Too Much Salt, Too Little Potassium, Increases Risk of Death
Here’s yet another reason why you should eat more fruits and vegetables and cut back on processed foods: A large new study finds that people who eat high sodium, low potassium diets have a higher risk of dying from a heart attack or from any cause. The study, which appears in the July 11, 2011 issue of Archives of Internal Medicine, (1) bolsters the already-substantial evidence that high salt diets have negative effects on health. (2-4) And it highlights a key dietary change people can make to lower their risk: Eat more fresh vegetables and fruits, which are naturally high in potassium and low in sodium—and eat less bread, cheese, and processed meat, since these and other processed foods are high in sodium and low in potassium.
“Much confusion was caused by a recent, widely quoted report concluding that lower salt intakes were associated with higher risk of cardiovascular disease,” says Dr. Walter Willett, chair of the Dept. of Nutrition at Harvard School of Public Health. “This new study is much larger and controlled for key factors that were ignored in the previous report.”
Sodium and potassium have opposite effects on heart health: High salt intakes increase blood pressure, ultimately leading to heart disease; high potassium intakes can help relax blood vessels and decrease blood pressure. Our bodies need far more potassium each day than sodium, and most Americans should limit their sodium intake to 1,500 milligrams per day, the amount in about two-thirds of a teaspoon of table salt. (5) But the typical US diet—heavy on the processed foods, light on the produce—is just the opposite: Americans average about 3,300 milligrams of sodium per day, about 75 percent of which comes from processed foods, while only getting about 2,900 milligrams of potassium each day. (3,6)
The newest study, which is based on diet reports from participants in the National Health and Nutrition Examination Survey, followed just over 12,000 men and women for an average of 15 years. Sodium intakes averaged about 4,300 milligrams per day in men and 2,900 milligrams a day in women.(1) Potassium intakes averaged a good bit lower (3,400 milligrams and 2,400 milligrams), and substantially lower than the 4,700 milligrams per day that the US government recommends. (7)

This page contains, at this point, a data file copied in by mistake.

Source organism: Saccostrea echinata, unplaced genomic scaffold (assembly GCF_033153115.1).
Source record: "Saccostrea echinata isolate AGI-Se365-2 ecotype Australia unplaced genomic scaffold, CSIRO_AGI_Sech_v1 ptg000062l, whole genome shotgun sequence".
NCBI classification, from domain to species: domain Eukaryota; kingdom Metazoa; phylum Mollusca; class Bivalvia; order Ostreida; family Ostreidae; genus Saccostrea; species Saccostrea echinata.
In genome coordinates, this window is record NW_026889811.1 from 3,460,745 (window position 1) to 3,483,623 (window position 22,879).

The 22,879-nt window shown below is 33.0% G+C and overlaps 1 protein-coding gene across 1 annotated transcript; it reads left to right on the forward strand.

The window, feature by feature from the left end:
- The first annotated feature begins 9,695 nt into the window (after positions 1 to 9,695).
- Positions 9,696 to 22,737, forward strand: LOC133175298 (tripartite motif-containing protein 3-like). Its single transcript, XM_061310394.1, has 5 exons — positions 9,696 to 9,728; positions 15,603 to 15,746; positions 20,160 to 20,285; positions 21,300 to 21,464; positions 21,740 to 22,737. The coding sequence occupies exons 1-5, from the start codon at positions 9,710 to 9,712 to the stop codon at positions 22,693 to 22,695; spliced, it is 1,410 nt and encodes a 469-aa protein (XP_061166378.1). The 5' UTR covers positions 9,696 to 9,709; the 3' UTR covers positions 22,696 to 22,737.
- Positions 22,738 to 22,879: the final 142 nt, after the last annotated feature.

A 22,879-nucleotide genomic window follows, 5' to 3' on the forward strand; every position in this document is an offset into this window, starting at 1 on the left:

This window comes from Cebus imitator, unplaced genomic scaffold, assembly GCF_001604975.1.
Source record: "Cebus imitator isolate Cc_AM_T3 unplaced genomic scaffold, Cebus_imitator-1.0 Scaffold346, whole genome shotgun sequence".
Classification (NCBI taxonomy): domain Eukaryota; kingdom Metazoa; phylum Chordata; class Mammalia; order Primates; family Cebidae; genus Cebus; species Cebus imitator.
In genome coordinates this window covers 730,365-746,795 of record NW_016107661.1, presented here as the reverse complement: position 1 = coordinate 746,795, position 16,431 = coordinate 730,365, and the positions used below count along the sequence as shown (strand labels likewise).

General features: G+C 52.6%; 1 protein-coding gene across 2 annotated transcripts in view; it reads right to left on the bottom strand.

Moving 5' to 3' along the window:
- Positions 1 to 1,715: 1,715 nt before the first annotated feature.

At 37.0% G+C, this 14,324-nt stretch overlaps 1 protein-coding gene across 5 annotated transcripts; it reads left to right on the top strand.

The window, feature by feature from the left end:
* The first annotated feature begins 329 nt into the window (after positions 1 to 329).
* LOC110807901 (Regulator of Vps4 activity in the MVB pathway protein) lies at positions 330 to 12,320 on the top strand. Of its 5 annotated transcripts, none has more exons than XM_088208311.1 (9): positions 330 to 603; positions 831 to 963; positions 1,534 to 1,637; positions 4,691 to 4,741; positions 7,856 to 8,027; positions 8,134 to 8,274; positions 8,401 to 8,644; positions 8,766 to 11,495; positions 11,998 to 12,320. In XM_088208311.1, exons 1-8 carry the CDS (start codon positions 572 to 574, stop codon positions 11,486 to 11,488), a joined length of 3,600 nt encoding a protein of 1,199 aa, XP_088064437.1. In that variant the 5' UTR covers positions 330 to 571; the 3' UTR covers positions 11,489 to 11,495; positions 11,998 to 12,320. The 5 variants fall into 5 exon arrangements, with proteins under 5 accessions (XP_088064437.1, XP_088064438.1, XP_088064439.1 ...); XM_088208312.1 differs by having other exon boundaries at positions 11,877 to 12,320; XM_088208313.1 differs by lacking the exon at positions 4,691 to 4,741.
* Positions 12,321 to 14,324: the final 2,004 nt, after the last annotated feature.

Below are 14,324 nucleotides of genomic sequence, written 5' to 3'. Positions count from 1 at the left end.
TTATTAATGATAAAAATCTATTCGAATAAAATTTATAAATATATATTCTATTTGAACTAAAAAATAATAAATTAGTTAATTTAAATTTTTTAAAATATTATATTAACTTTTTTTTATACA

People with the highest sodium intakes had a 20 percent higher risk of death from any cause than people with the lowest sodium intakes. People with the highest potassium intakes had a 20 percent lower risk of dying than people with the lowest intakes. But what may be even more important for health is the relationship of sodium to potassium in the diet: People with the highest ratio of sodium to potassium in their diets had double the risk of dying of a heart attack than people with the lowest ratio, and they had a 50 percent higher risk of death from any cause. (1)
Given that processed foods are responsible for much of people’s sodium intake in the US and Europe, governments have started working with the food industry to lower sodium levels. Finland and the United Kingdom have led successful sodium reduction efforts, (8) and in the US, the Institute of Medicine has recommended that the Food and Drug Administration regulate the amount of salt in commercially prepared food—a recommendation that’s likely to receive pushback from the salt industry, which continues to argue that salt has little influence on blood pressure. (9) Encouragingly, some manufacturers have voluntarily agreed to cut back on sodium by 20 percent over the next five years, as part of New York City’s National Salt Reduction Initiative. (10) Walmart has also pledged to cut back on sodium and decrease the prices of fresh produce in its stores. It remains to be seen whether the food industry will be able to deliver on these pledges. (Campbell Soup reportedly announced in early July 2011 that it was raising the salt levels in some of its soups, blaming its previous salt reduction efforts—and the resulting changes in product taste—for sagging sales.
It could take a decade for any US regulatory changes to take effect. In the meantime, there are steps that consumers can take to curb sodium intake and boost potassium.
1. Yang Q, Liu T, Kuklina EV, et al. Sodium and Potassium Intake and Mortality Among US Adults: Prospective Data From the Third National Health and Nutrition Examination Survey. Arch Intern Med. 2011;171:1183–91.
2. Strazzullo P, D’Elia L, Kandala NB, Cappuccio FP. Salt intake, stroke, and cardiovascular disease: meta-analysis of prospective studies. BMJ. 2009;339:b4567.
3. Brown IJ, Tzoulaki I, Candeias V, Elliott P. Salt intakes around the world: implications for public health. Int J Epidemiol. 2009;38:791–813.
4. World Cancer Research Fund, American Institute for Cancer Research. Food, Nutrition, Physical Activity, and the Prevention of Cancer: A Global Perspective. London; 2007.
5. Application of lower sodium intake recommendations to adults—United States, 1999–2006. MMWR Morb Mortal Wkly Rep. 2009;58:281–3.
6. Dietary Guidelines for Americans Scientific Advisory Committee. 2010. Report of the Dietary Guidelines Advisory Committee on the Dietary Guidelines for Americans, 2010, to the Secretary of Agriculture and the Secretary of Health and Human Service.
7. Institute of Medicine. Dietary Reference Intakes for Water, Potassium, Sodium, Chloride, and Sulfate. Washington, D.C.: National Academies Press; 2005.
8. He FJ, MacGregor GA. A comprehensive review on salt and health and current experience of worldwide salt reduction programmes. J Hum Hypertens. 2009;23:363–84.
9. Institute of Medicine. Strategies to Reduce Sodium Intake. Washington, D.C.: National Academies Press; 2010.
10. National Salt Reduction Initiative – Statement of Commitment by Health Organizations and Public Agencies. 2011.
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